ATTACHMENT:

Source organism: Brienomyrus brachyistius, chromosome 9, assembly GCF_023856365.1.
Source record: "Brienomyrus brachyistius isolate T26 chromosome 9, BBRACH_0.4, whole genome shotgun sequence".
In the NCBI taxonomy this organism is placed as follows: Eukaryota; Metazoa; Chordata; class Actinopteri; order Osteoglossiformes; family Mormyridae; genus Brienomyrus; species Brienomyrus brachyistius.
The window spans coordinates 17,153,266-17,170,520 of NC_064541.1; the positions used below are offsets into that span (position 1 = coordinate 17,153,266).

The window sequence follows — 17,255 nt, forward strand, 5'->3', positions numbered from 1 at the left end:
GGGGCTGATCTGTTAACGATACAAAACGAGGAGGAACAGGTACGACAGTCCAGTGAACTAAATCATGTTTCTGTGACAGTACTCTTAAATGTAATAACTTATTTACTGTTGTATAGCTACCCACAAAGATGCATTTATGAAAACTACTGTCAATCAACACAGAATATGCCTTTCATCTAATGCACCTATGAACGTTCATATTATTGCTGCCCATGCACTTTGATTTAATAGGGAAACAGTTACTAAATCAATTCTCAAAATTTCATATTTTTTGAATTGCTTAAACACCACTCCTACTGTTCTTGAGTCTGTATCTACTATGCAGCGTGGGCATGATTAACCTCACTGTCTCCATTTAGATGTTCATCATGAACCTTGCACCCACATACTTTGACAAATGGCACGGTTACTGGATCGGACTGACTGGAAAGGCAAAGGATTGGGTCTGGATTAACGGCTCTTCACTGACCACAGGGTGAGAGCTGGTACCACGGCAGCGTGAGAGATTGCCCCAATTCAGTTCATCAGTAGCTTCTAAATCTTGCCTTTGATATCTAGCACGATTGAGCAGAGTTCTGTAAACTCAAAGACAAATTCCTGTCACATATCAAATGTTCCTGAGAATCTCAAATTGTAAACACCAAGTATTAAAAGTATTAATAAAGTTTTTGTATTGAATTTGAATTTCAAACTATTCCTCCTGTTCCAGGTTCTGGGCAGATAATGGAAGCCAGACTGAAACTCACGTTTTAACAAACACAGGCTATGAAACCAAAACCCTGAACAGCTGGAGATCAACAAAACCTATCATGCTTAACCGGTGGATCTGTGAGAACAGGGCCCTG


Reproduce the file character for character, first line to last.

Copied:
Source organism: Brienomyrus brachyistius, chromosome 9, assembly GCF_023856365.1.
Source record: "Brienomyrus brachyistius isolate T26 chromosome 9, BBRACH_0.4, whole genome shotgun sequence".
In the NCBI taxonomy this organism is placed as follows: Eukaryota; Metazoa; Chordata; class Actinopteri; order Osteoglossiformes; family Mormyridae; genus Brienomyrus; species Brienomyrus brachyistius.
The window spans coordinates 17,153,266-17,170,520 of NC_064541.1; the positions used below are offsets into that span (position 1 = coordinate 17,153,266).

The window sequence follows — 17,255 nt, forward strand, 5'->3', positions numbered from 1 at the left end:
GGGGCTGATCTGTTAACGATACAAAACGAGGAGGAACAGGTACGACAGTCCAGTGAACTAAATCATGTTTCTGTGACAGTACTCTTAAATGTAATAACTTATTTACTGTTGTATAGCTACCCACAAAGATGCATTTATGAAAACTACTGTCAATCAACACAGAATATGCCTTTCATCTAATGCACCTATGAACGTTCATATTATTGCTGCCCATGCACTTTGATTTAATAGGGAAACAGTTACTAAATCAATTCTCAAAATTTCATATTTTTTGAATTGCTTAAACACCACTCCTACTGTTCTTGAGTCTGTATCTACTATGCAGCGTGGGCATGATTAACCTCACTGTCTCCATTTAGATGTTCATCATGAACCTTGCACCCACATACTTTGACAAATGGCACGGTTACTGGATCGGACTGACTGGAAAGGCAAAGGATTGGGTCTGGATTAACGGCTCTTCACTGACCACAGGGTGAGAGCTGGTACCACGGCAGCGTGAGAGATTGCCCCAATTCAGTTCATCAGTAGCTTCTAAATCTTGCCTTTGATATCTAGCACGATTGAGCAGAGTTCTGTAAACTCAAAGACAAATTCCTGTCACATATCAAATGTTCCTGAGAATCTCAAATTGTAAACACCAAGTATTAAAAGTATTAATAAAGTTTTTGTATTGAATTTGAATTTCAAACTATTCCTCCTGTTCCAGGTTCTGGGCAGATAATGGAAGCCAGACTGAAACTCACGTTTTAACAAACACAGGCTATGAAACCAAAACCCTGAACAGCTGGAGATCAACAAAACCTATCATGCTTAACCGGTGGATCTGTGAGAACAGGGCCCTG